Painting by Cheri Samba

Lokuta eyaka na ascenseur, kasi vérité eyei na escalier mpe ekomi. Lies come up in the elevator; the truth takes the stairs but gets here eventually. - Koffi Olomide

Ésthetique eboma vélo. Aesthetics will kill a bicycle. - Felix Wazekwa

Friday, June 24, 2011

Food and fuel prices in the Congo

The IMF has warned that rising food prices will be a major challenge for the Congo this year; rising food and fuel prices are alleged to have contributed to civil unrest in Burkina Faso, Tunisia and Uganda this year, and Global food prices have risen 30% since last year, says the World Bank. So it is worthwhile looking at their impact on the tense situation in the Congo before elections. According to Minister of Information (aka the Congolese vuvuzela) Lambert Mende, taxes on food have been cut to help consumers.

Here are the price for the past year, courtesy of the Food Security Portal.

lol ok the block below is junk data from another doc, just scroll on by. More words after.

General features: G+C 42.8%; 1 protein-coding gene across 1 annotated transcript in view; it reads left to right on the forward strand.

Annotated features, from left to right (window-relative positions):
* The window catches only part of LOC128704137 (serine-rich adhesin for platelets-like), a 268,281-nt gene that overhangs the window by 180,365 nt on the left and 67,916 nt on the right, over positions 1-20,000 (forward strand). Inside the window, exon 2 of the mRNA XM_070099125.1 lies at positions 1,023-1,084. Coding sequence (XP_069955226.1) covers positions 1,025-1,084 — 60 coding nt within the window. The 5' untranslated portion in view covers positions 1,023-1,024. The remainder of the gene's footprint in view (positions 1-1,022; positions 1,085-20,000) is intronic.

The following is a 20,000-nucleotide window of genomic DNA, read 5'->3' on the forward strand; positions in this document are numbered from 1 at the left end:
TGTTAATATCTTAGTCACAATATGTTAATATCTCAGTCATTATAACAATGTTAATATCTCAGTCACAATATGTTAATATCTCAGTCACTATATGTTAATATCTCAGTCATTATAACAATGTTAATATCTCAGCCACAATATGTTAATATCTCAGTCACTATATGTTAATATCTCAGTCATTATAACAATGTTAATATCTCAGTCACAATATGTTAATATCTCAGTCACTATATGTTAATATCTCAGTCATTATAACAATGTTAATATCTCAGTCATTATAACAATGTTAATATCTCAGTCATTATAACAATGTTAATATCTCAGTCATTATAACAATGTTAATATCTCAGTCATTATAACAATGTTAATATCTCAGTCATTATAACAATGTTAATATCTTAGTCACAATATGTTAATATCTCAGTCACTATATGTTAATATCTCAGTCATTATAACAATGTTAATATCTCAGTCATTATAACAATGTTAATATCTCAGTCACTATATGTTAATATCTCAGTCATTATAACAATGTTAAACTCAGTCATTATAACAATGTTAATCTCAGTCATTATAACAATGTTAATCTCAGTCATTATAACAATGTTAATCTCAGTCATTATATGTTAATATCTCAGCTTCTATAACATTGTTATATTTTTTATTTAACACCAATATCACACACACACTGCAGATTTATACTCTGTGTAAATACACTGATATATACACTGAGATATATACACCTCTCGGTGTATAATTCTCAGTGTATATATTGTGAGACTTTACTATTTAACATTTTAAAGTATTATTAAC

Commodity Prices ($US/Kg)
                            Dec 10 Jan 11 Feb 11 Mar 11 Apr 11 May 11
Maize Prices           0.41     0.42     0.40      0.42     0.43      0.50
Rice Prices             0.63     0.60      0.59      0.63     0.69     0.72

This is in line with central bank stats that record inflation in the year to date at 12%, which would come out to 17% year-on-year. That is not good, but we should also recall that the country saw inflation of over 50% in 2009. Here is another metric, provided by FAO, but only updated to March this year.

In addition, fuel prices - which affect the transport of all of these commodities - have gone up in the past few weeks due to international fuel prices and tax changes in the Congo. Fuel prices in Kinshasa have gone from $1,2 to $1,3 per liter.

Doesn't look good. But perhaps not as combustible as elsewhere?

1 comment:

texasinafrica said...

I think if you look at the data outside of Kinshasa, it's a much, much more worrying situation. Radio Okapi reported a couple of weeks ago that fuel is in the 2500-3000 Francs/litre range in Bunia, and of course food prices will reflect that. I'm much more worried about unrest in areas that are already prone to unrest due to unresolved issues than about an uprising in Kinshasa.

Post a Comment